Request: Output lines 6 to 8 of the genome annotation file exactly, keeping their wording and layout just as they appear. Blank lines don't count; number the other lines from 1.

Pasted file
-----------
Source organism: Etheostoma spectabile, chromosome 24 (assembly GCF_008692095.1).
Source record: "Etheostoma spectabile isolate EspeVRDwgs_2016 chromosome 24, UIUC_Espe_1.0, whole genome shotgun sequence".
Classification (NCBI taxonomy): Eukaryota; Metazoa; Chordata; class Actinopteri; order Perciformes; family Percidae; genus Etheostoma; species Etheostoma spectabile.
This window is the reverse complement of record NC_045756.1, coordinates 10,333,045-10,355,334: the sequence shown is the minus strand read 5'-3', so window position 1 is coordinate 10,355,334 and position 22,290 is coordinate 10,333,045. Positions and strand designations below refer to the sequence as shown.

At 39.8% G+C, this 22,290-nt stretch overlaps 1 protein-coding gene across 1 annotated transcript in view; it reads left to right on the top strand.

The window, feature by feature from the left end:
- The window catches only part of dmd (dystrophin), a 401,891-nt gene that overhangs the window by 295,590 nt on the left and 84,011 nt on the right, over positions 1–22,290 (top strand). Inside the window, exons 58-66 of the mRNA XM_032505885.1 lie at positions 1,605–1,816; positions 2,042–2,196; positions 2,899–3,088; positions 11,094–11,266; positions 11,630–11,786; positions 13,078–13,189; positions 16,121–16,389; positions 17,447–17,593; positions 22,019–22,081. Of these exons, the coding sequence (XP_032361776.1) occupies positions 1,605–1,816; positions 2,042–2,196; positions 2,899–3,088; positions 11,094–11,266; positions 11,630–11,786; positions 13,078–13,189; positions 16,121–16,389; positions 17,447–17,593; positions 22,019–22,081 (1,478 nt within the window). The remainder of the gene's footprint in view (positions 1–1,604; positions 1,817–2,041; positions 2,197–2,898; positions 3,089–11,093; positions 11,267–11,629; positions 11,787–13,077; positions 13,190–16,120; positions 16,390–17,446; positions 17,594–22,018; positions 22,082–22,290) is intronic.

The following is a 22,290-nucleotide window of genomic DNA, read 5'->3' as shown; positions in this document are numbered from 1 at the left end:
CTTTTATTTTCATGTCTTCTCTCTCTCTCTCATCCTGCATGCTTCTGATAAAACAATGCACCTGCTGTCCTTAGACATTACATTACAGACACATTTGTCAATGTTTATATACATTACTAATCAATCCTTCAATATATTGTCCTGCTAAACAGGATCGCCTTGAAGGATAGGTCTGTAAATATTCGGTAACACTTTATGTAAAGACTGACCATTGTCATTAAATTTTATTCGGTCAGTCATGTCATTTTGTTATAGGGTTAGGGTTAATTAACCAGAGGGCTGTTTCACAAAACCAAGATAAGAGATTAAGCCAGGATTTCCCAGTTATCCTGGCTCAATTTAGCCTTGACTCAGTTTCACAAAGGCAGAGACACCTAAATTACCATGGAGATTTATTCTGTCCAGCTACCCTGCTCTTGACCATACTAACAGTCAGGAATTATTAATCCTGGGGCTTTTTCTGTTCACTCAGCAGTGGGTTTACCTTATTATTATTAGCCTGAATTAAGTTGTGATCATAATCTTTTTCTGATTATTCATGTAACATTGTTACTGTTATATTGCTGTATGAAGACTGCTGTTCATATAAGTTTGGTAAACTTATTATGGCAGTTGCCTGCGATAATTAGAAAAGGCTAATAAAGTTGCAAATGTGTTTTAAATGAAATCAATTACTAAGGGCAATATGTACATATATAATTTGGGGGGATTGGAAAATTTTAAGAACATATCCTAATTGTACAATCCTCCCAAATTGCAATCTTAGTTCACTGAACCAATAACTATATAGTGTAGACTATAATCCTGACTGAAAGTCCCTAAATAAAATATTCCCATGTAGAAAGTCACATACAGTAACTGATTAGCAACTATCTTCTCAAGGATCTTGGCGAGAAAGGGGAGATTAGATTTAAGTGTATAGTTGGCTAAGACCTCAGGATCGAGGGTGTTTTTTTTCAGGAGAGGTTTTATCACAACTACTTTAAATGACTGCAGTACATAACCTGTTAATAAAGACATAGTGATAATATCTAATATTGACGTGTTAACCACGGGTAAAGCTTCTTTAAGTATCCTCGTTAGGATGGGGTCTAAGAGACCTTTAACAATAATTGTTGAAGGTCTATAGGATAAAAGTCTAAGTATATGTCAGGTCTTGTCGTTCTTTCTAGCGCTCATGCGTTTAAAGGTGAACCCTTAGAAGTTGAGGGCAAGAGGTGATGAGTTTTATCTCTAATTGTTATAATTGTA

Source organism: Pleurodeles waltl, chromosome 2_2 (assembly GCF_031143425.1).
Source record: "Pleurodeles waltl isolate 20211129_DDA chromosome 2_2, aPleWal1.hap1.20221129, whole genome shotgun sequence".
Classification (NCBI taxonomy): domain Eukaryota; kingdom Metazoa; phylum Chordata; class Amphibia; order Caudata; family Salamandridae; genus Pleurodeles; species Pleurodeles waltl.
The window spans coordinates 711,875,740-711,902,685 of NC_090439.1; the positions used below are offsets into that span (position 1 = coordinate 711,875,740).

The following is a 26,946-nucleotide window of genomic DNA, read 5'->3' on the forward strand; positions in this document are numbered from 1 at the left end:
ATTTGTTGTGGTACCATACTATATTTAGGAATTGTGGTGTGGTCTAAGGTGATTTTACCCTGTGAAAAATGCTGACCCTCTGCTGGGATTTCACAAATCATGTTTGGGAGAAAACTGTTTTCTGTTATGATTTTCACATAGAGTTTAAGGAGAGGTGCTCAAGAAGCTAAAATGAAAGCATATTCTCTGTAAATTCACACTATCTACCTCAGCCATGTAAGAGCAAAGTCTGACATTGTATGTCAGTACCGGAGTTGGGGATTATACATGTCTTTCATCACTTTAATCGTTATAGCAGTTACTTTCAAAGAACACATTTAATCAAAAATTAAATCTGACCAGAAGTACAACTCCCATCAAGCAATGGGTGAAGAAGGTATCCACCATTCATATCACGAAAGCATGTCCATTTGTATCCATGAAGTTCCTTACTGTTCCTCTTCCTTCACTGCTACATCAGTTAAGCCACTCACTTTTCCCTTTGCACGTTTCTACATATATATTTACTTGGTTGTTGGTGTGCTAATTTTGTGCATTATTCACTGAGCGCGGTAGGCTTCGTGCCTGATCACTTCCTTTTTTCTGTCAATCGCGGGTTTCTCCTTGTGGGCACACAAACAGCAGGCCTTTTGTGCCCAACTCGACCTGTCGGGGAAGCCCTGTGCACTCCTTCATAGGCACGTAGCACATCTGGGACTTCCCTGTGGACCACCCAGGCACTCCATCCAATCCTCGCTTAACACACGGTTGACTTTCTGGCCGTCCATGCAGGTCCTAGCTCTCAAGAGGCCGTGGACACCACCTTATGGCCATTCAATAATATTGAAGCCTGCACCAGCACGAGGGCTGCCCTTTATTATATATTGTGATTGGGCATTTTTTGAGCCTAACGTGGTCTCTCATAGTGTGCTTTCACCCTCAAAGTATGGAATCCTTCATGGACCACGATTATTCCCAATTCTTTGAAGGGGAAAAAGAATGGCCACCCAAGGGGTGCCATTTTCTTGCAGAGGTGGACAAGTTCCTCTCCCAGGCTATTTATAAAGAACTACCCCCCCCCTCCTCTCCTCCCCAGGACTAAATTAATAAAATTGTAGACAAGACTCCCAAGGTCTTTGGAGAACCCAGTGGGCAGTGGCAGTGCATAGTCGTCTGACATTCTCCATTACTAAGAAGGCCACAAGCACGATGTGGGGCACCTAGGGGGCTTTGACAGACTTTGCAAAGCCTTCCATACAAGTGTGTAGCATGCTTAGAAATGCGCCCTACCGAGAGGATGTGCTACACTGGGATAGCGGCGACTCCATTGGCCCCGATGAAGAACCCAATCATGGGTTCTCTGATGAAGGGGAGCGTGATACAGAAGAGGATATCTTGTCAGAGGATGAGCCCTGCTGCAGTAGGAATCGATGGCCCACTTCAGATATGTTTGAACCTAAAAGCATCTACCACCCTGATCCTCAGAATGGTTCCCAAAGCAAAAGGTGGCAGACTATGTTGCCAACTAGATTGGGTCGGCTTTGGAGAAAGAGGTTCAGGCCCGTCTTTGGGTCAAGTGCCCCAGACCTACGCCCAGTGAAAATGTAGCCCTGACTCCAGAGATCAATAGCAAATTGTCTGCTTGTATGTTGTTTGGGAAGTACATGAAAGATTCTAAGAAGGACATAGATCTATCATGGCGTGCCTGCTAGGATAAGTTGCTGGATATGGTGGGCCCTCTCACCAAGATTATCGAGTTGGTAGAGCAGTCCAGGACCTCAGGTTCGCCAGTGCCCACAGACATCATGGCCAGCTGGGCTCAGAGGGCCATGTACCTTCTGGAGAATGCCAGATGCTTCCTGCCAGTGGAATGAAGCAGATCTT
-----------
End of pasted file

The window, feature by feature from the left end:
- The window catches only part of dmd (dystrophin), a 401,891-nt gene that overhangs the window by 295,590 nt on the left and 84,011 nt on the right, over positions 1–22,290 (top strand). Inside the window, exons 58-66 of the mRNA XM_032505885.1 lie at positions 1,605–1,816; positions 2,042–2,196; positions 2,899–3,088; positions 11,094–11,266; positions 11,630–11,786; positions 13,078–13,189; positions 16,121–16,389; positions 17,447–17,593; positions 22,019–22,081. Of these exons, the coding sequence (XP_032361776.1) occupies positions 1,605–1,816; positions 2,042–2,196; positions 2,899–3,088; positions 11,094–11,266; positions 11,630–11,786; positions 13,078–13,189; positions 16,121–16,389; positions 17,447–17,593; positions 22,019–22,081 (1,478 nt within the window). The remainder of the gene's footprint in view (positions 1–1,604; positions 1,817–2,041; positions 2,197–2,898; positions 3,089–11,093; positions 11,267–11,629; positions 11,787–13,077; positions 13,190–16,120; positions 16,390–17,446; positions 17,594–22,018; positions 22,082–22,290) is intronic.

The following is a 22,290-nucleotide window of genomic DNA, read 5'->3' as shown; positions in this document are numbered from 1 at the left end: